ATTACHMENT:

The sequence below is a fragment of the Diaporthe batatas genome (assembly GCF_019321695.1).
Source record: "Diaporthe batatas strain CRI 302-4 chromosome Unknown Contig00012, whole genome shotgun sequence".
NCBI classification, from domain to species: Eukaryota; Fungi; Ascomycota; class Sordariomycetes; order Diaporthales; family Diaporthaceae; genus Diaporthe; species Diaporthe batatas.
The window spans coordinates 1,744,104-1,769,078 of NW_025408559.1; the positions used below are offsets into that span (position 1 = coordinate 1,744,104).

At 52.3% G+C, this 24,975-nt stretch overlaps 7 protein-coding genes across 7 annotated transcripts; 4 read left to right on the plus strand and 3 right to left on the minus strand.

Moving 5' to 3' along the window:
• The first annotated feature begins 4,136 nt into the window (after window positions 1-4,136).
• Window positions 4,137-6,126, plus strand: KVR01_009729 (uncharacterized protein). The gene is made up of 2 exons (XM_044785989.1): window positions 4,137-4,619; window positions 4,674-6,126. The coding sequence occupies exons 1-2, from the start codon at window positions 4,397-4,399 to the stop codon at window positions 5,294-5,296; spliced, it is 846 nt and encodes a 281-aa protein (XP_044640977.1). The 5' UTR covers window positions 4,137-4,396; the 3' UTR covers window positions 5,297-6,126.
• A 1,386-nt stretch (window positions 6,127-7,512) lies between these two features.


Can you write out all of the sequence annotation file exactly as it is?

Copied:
The sequence below is a fragment of the Diaporthe batatas genome (assembly GCF_019321695.1).
Source record: "Diaporthe batatas strain CRI 302-4 chromosome Unknown Contig00012, whole genome shotgun sequence".
NCBI classification, from domain to species: Eukaryota; Fungi; Ascomycota; class Sordariomycetes; order Diaporthales; family Diaporthaceae; genus Diaporthe; species Diaporthe batatas.
The window spans coordinates 1,744,104-1,769,078 of NW_025408559.1; the positions used below are offsets into that span (position 1 = coordinate 1,744,104).

At 52.3% G+C, this 24,975-nt stretch overlaps 7 protein-coding genes across 7 annotated transcripts; 4 read left to right on the plus strand and 3 right to left on the minus strand.

Moving 5' to 3' along the window:
• The first annotated feature begins 4,136 nt into the window (after window positions 1-4,136).
• Window positions 4,137-6,126, plus strand: KVR01_009729 (uncharacterized protein). The gene is made up of 2 exons (XM_044785989.1): window positions 4,137-4,619; window positions 4,674-6,126. The coding sequence occupies exons 1-2, from the start codon at window positions 4,397-4,399 to the stop codon at window positions 5,294-5,296; spliced, it is 846 nt and encodes a 281-aa protein (XP_044640977.1). The 5' UTR covers window positions 4,137-4,396; the 3' UTR covers window positions 5,297-6,126.
• A 1,386-nt stretch (window positions 6,127-7,512) lies between these two features.